Why stop there? Eventually, wearable VR will be powerful enough to play full-fledged VR games on its own. However, waving your arms around and pointing your controller at random people in public can feel weird, so VR games that use a traditional gamepad might be better.

The rise of VR

Man wearing VR headset in front of laptop.

Virtual reality is on the verge of mainstream adoption, and it’s proving to be more than just a passing trend. VR is unmatched in its immersion factor, and immersion is an important part of the gaming experience. The future of VR is great, and you can also see how VR has improved over the 90s if you’re interested in VR history.

The metaverse of virtual reality and video games

Almost everyone has heard of the Metaverse and the exciting things it can bring. But what can the metaverse do for games?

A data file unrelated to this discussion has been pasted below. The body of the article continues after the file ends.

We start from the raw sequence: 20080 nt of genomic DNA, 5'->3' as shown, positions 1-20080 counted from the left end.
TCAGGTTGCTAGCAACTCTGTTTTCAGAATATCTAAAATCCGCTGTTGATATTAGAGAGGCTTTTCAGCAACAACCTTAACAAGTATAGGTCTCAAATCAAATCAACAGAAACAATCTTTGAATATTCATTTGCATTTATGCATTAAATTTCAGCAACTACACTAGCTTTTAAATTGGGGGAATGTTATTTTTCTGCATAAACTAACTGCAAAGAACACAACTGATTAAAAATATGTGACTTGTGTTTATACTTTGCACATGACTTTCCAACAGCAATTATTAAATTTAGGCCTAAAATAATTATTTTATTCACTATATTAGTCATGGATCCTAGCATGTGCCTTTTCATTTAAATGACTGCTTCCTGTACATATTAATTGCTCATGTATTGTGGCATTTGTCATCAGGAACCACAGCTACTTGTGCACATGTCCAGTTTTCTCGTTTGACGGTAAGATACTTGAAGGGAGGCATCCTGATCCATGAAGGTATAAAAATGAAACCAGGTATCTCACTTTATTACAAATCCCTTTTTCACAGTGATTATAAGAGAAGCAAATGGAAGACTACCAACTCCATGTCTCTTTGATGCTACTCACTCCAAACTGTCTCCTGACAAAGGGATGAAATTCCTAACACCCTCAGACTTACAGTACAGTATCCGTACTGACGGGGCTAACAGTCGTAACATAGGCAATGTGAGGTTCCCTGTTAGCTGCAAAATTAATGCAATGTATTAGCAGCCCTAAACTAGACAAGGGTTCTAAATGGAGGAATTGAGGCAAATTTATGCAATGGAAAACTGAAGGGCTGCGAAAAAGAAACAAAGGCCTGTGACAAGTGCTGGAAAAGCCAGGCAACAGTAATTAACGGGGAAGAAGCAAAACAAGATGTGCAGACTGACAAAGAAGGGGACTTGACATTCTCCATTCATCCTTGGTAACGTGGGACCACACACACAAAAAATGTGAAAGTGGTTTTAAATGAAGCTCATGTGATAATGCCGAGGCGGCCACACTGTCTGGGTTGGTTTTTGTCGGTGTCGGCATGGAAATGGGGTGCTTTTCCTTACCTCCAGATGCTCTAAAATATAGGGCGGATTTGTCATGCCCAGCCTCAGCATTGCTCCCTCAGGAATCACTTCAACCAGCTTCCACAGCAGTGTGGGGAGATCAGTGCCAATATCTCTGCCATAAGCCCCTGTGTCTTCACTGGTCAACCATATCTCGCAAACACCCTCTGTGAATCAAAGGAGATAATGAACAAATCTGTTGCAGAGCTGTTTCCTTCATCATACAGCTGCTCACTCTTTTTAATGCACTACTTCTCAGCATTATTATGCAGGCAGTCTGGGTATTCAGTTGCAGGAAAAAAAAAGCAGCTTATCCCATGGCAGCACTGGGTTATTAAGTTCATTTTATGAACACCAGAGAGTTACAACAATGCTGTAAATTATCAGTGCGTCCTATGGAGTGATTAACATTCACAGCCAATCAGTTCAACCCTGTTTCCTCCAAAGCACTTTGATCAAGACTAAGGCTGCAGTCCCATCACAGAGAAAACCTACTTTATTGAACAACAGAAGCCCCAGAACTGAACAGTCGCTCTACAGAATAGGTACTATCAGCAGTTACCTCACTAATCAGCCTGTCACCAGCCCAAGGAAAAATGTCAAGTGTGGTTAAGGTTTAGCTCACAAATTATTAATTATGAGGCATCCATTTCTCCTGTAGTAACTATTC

If you’ve seen Ready Player One, we think the metaverse is going to be something similar in terms of gaming. In the movie, there were marketplaces, hangouts, and basically a universe where you can visit your friends’ games instead of starting a game.

Since in-game items, like in Counter-Strike: Global Offensive, are sold and traded on the Steam Marketplace, you may also have a “tangible” marketplace for in-game items where you can grab the items, review them, try them out, and have a more store-like experience when purchasing items in the game. A VR marketplace will be much more immersive and interactive than just looking at a picture of the item before you buy it.

RPGs have never gone out of style and will only flourish with the metaverse. RPGs are the perfect type of game for the metaverse, especially open-world games with lots of rare and valuable items that players can buy and sell on a metaverse marketplace.

The future of gaming is bright

Games have changed the lives of so many people and they will continue to do so in one way or another. Video games have become deeply integrated into our modern society and can no longer be ignored or taken for granted.

We can’t wait to see how far we can go and where video games will take us. What do you think the future of video games will look like?